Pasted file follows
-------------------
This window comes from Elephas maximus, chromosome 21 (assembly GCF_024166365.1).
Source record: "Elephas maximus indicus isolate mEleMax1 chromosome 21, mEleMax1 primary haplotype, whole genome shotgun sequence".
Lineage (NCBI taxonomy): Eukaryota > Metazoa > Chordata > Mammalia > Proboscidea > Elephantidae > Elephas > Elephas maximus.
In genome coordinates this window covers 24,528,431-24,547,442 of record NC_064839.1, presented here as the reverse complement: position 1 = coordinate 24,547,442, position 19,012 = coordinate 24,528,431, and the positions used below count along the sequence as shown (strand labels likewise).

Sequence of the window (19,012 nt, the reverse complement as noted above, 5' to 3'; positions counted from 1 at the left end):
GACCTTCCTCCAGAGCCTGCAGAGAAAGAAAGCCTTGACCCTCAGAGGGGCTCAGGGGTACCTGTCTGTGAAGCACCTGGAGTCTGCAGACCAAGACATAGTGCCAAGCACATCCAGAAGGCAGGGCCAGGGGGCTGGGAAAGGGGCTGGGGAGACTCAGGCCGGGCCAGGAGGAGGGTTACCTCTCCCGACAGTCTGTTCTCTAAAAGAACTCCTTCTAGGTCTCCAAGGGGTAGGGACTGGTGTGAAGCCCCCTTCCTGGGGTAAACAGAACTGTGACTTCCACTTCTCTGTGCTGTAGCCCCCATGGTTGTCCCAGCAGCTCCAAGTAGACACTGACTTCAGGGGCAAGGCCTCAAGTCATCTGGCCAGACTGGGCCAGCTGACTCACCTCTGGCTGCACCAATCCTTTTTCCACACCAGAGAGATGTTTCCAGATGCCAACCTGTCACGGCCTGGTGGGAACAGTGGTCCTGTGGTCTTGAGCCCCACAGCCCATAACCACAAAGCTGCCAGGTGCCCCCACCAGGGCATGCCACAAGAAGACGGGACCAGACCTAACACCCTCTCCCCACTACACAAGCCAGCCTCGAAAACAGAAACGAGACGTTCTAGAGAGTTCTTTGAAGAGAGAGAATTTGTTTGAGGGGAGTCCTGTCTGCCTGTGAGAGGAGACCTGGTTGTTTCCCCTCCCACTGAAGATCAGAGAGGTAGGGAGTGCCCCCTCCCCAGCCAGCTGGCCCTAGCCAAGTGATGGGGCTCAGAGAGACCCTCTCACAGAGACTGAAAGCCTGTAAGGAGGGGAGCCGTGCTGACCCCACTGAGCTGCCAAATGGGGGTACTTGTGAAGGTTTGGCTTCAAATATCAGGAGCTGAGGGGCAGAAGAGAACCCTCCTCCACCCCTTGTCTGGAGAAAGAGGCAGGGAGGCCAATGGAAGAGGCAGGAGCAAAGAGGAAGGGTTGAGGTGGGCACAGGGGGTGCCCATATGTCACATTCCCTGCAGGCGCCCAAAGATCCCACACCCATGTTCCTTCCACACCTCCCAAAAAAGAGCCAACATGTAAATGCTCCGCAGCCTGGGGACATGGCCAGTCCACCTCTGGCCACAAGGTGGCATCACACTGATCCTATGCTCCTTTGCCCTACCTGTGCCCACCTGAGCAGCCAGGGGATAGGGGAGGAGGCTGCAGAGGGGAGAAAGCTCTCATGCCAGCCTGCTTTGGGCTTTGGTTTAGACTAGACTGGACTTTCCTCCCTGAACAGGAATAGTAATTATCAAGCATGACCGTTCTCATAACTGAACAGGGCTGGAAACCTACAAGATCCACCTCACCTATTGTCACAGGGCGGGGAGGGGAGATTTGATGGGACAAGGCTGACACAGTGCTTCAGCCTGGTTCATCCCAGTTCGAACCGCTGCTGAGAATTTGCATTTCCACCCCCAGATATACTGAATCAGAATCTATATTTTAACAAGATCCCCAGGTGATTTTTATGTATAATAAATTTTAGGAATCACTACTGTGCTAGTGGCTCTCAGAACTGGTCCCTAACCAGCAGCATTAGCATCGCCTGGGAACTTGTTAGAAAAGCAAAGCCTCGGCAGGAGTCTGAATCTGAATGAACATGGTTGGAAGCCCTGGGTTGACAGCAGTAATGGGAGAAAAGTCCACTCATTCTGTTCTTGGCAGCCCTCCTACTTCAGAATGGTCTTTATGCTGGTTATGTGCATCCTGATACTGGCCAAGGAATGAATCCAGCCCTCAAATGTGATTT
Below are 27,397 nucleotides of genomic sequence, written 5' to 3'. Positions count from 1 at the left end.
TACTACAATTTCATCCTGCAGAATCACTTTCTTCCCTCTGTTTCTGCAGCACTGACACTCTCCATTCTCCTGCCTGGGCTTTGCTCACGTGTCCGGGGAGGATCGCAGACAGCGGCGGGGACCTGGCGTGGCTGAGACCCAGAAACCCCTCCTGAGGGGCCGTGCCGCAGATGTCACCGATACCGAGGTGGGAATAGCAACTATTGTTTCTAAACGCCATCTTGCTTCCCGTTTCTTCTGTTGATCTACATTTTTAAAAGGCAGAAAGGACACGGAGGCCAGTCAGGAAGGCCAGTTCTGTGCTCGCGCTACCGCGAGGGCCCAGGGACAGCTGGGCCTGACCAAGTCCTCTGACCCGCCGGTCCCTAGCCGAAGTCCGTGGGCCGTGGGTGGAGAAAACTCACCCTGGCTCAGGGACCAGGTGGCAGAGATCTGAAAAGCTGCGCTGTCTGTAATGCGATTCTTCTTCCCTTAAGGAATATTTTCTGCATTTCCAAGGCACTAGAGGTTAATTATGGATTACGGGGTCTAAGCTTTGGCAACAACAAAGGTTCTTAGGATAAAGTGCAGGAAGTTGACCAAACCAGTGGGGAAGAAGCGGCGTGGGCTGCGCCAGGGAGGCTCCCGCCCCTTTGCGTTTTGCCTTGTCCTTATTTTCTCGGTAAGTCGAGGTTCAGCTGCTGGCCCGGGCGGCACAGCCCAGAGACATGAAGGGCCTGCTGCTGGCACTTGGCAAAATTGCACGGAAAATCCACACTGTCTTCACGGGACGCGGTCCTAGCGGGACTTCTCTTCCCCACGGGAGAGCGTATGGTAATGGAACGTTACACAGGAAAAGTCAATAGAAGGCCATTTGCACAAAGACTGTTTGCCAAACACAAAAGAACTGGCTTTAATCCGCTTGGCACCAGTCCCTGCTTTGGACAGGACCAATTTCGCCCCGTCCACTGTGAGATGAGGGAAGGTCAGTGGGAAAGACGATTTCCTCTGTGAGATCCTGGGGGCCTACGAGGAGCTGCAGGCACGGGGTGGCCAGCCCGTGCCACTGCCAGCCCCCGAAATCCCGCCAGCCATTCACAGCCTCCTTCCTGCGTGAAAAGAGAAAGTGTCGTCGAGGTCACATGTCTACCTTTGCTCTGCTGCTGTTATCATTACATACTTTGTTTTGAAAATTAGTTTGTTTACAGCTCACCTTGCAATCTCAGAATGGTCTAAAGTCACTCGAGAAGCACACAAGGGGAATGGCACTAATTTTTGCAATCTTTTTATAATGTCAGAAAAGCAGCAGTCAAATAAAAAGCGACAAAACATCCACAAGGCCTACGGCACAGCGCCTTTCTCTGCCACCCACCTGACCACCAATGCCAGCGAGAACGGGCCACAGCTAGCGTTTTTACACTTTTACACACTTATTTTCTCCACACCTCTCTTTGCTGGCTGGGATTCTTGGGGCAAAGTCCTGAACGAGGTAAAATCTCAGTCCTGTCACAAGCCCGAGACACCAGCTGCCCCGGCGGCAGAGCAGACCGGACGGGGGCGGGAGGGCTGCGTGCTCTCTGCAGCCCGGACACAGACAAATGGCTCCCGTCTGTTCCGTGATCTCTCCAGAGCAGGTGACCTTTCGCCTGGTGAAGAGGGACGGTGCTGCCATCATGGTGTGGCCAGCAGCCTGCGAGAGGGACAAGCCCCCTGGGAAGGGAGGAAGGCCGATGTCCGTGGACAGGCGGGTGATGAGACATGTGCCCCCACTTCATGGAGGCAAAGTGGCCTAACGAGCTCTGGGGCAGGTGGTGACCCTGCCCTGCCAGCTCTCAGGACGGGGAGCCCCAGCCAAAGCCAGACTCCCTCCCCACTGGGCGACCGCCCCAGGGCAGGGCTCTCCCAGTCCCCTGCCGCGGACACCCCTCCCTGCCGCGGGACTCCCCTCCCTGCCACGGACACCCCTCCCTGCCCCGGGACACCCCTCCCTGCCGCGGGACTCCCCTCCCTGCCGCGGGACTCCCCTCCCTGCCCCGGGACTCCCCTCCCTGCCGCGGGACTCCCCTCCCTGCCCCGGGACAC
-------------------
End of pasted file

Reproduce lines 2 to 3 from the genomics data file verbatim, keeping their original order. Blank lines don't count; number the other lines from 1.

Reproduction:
Source record: "Elephas maximus indicus isolate mEleMax1 chromosome 21, mEleMax1 primary haplotype, whole genome shotgun sequence".
Lineage (NCBI taxonomy): Eukaryota > Metazoa > Chordata > Mammalia > Proboscidea > Elephantidae > Elephas > Elephas maximus.